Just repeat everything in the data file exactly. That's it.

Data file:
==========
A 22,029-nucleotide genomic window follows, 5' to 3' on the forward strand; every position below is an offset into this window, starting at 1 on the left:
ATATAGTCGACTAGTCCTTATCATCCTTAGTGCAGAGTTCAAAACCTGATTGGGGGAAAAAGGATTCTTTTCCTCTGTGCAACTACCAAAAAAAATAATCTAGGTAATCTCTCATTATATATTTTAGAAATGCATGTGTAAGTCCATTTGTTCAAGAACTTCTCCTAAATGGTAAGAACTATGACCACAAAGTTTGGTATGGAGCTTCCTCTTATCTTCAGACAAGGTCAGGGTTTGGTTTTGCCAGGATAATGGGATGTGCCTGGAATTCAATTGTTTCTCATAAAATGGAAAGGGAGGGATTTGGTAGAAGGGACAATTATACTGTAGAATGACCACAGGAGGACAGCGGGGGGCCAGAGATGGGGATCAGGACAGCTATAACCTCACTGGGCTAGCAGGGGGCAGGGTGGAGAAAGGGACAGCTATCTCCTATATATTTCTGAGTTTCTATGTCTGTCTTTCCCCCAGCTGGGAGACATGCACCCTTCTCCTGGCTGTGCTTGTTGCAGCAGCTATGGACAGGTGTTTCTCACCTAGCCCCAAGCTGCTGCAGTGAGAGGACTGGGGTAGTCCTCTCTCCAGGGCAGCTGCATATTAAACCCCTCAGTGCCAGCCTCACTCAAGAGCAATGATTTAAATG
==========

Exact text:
A 22,029-nucleotide genomic window follows, 5' to 3' on the forward strand; every position below is an offset into this window, starting at 1 on the left:
ATATAGTCGACTAGTCCTTATCATCCTTAGTGCAGAGTTCAAAACCTGATTGGGGGAAAAAGGATTCTTTTCCTCTGTGCAACTACCAAAAAAAATAATCTAGGTAATCTCTCATTATATATTTTAGAAATGCATGTGTAAGTCCATTTGTTCAAGAACTTCTCCTAAATGGTAAGAACTATGACCACAAAGTTTGGTATGGAGCTTCCTCTTATCTTCAGACAAGGTCAGGGTTTGGTTTTGCCAGGATAATGGGATGTGCCTGGAATTCAATTGTTTCTCATAAAATGGAAAGGGAGGGATTTGGTAGAAGGGACAATTATACTGTAGAATGACCACAGGAGGACAGCGGGGGGCCAGAGATGGGGATCAGGACAGCTATAACCTCACTGGGCTAGCAGGGGGCAGGGTGGAGAAAGGGACAGCTATCTCCTATATATTTCTGAGTTTCTATGTCTGTCTTTCCCCCAGCTGGGAGACATGCACCCTTCTCCTGGCTGTGCTTGTTGCAGCAGCTATGGACAGGTGTTTCTCACCTAGCCCCAAGCTGCTGCAGTGAGAGGACTGGGGTAGTCCTCTCTCCAGGGCAGCTGCATATTAAACCCCTCAGTGCCAGCCTCACTCAAGAGCAATGATTTAAATG